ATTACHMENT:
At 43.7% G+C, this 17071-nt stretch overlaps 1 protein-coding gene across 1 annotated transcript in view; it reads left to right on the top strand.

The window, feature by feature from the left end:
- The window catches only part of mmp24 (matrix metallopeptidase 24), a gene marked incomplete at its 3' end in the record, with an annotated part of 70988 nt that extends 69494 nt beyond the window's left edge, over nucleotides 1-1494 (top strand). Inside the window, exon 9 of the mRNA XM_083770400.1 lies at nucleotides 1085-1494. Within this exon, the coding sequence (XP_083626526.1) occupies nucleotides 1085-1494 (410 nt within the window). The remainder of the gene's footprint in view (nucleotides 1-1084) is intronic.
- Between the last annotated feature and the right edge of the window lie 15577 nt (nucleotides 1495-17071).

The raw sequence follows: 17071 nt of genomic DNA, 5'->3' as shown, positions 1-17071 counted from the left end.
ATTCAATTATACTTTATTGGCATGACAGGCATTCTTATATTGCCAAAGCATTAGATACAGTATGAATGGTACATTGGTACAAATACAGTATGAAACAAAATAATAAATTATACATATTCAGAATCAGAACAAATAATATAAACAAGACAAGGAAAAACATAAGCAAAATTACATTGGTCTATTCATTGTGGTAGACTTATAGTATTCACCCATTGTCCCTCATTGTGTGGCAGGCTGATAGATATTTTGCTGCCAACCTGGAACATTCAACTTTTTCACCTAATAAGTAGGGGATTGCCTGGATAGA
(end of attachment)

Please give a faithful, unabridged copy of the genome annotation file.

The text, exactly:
At 43.7% G+C, this 17071-nt stretch overlaps 1 protein-coding gene across 1 annotated transcript in view; it reads left to right on the top strand.

The window, feature by feature from the left end:
- The window catches only part of mmp24 (matrix metallopeptidase 24), a gene marked incomplete at its 3' end in the record, with an annotated part of 70988 nt that extends 69494 nt beyond the window's left edge, over nucleotides 1-1494 (top strand). Inside the window, exon 9 of the mRNA XM_083770400.1 lies at nucleotides 1085-1494. Within this exon, the coding sequence (XP_083626526.1) occupies nucleotides 1085-1494 (410 nt within the window). The remainder of the gene's footprint in view (nucleotides 1-1084) is intronic.
- Between the last annotated feature and the right edge of the window lie 15577 nt (nucleotides 1495-17071).

The raw sequence follows: 17071 nt of genomic DNA, 5'->3' as shown, positions 1-17071 counted from the left end.
ATTCAATTATACTTTATTGGCATGACAGGCATTCTTATATTGCCAAAGCATTAGATACAGTATGAATGGTACATTGGTACAAATACAGTATGAAACAAAATAATAAATTATACATATTCAGAATCAGAACAAATAATATAAACAAGACAAGGAAAAACATAAGCAAAATTACATTGGTCTATTCATTGTGGTAGACTTATAGTATTCACCCATTGTCCCTCATTGTGTGGCAGGCTGATAGATATTTTGCTGCCAACCTGGAACATTCAACTTTTTCACCTAATAAGTAGGGGATTGCCTGGATAGA